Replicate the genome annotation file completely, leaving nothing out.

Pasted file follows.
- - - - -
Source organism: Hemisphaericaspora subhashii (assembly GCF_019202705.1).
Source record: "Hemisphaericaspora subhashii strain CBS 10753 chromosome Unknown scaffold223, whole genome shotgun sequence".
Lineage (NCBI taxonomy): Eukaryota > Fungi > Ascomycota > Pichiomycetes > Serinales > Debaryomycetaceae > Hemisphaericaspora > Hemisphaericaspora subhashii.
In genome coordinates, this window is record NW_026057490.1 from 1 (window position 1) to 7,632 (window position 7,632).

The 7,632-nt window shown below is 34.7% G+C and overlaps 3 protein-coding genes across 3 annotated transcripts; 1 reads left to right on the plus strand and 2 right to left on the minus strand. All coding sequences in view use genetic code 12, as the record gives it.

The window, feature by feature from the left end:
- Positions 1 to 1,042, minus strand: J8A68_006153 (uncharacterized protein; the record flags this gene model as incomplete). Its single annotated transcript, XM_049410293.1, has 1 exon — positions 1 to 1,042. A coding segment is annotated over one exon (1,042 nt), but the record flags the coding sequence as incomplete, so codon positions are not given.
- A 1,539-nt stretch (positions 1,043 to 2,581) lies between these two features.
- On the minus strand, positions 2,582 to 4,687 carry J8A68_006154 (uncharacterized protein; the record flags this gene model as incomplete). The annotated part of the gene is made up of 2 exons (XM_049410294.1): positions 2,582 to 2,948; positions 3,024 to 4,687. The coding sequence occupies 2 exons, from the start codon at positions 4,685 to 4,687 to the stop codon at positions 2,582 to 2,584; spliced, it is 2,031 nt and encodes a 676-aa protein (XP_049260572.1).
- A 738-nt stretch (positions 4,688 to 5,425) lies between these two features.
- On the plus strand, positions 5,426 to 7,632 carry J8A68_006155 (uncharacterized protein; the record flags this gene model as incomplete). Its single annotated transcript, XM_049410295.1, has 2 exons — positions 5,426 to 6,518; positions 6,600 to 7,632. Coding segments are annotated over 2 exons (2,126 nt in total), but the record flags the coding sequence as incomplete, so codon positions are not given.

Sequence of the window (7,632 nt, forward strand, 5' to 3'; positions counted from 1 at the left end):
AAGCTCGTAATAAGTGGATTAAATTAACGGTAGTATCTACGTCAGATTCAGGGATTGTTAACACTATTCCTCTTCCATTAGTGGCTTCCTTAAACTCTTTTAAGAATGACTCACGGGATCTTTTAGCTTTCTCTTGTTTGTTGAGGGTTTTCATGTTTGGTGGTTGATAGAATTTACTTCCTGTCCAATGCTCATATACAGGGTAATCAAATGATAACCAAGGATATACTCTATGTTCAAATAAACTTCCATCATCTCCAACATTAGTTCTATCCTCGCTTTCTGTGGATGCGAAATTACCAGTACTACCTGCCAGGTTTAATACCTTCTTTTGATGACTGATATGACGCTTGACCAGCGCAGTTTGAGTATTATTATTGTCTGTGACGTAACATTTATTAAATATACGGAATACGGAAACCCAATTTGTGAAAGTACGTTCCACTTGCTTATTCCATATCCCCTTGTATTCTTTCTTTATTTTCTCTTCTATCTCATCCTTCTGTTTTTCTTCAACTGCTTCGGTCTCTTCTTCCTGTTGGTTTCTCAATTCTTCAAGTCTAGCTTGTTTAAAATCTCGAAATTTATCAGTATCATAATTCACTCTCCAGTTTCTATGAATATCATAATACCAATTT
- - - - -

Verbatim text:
Source organism: Hemisphaericaspora subhashii (assembly GCF_019202705.1).
Source record: "Hemisphaericaspora subhashii strain CBS 10753 chromosome Unknown scaffold223, whole genome shotgun sequence".
Lineage (NCBI taxonomy): Eukaryota > Fungi > Ascomycota > Pichiomycetes > Serinales > Debaryomycetaceae > Hemisphaericaspora > Hemisphaericaspora subhashii.
In genome coordinates, this window is record NW_026057490.1 from 1 (window position 1) to 7,632 (window position 7,632).

The 7,632-nt window shown below is 34.7% G+C and overlaps 3 protein-coding genes across 3 annotated transcripts; 1 reads left to right on the plus strand and 2 right to left on the minus strand. All coding sequences in view use genetic code 12, as the record gives it.

The window, feature by feature from the left end:
- Positions 1 to 1,042, minus strand: J8A68_006153 (uncharacterized protein; the record flags this gene model as incomplete). Its single annotated transcript, XM_049410293.1, has 1 exon — positions 1 to 1,042. A coding segment is annotated over one exon (1,042 nt), but the record flags the coding sequence as incomplete, so codon positions are not given.
- A 1,539-nt stretch (positions 1,043 to 2,581) lies between these two features.
- On the minus strand, positions 2,582 to 4,687 carry J8A68_006154 (uncharacterized protein; the record flags this gene model as incomplete). The annotated part of the gene is made up of 2 exons (XM_049410294.1): positions 2,582 to 2,948; positions 3,024 to 4,687. The coding sequence occupies 2 exons, from the start codon at positions 4,685 to 4,687 to the stop codon at positions 2,582 to 2,584; spliced, it is 2,031 nt and encodes a 676-aa protein (XP_049260572.1).
- A 738-nt stretch (positions 4,688 to 5,425) lies between these two features.
- On the plus strand, positions 5,426 to 7,632 carry J8A68_006155 (uncharacterized protein; the record flags this gene model as incomplete). Its single annotated transcript, XM_049410295.1, has 2 exons — positions 5,426 to 6,518; positions 6,600 to 7,632. Coding segments are annotated over 2 exons (2,126 nt in total), but the record flags the coding sequence as incomplete, so codon positions are not given.

Sequence of the window (7,632 nt, forward strand, 5' to 3'; positions counted from 1 at the left end):
AAGCTCGTAATAAGTGGATTAAATTAACGGTAGTATCTACGTCAGATTCAGGGATTGTTAACACTATTCCTCTTCCATTAGTGGCTTCCTTAAACTCTTTTAAGAATGACTCACGGGATCTTTTAGCTTTCTCTTGTTTGTTGAGGGTTTTCATGTTTGGTGGTTGATAGAATTTACTTCCTGTCCAATGCTCATATACAGGGTAATCAAATGATAACCAAGGATATACTCTATGTTCAAATAAACTTCCATCATCTCCAACATTAGTTCTATCCTCGCTTTCTGTGGATGCGAAATTACCAGTACTACCTGCCAGGTTTAATACCTTCTTTTGATGACTGATATGACGCTTGACCAGCGCAGTTTGAGTATTATTATTGTCTGTGACGTAACATTTATTAAATATACGGAATACGGAAACCCAATTTGTGAAAGTACGTTCCACTTGCTTATTCCATATCCCCTTGTATTCTTTCTTTATTTTCTCTTCTATCTCATCCTTCTGTTTTTCTTCAACTGCTTCGGTCTCTTCTTCCTGTTGGTTTCTCAATTCTTCAAGTCTAGCTTGTTTAAAATCTCGAAATTTATCAGTATCATAATTCACTCTCCAGTTTCTATGAATATCATAATACCAATTT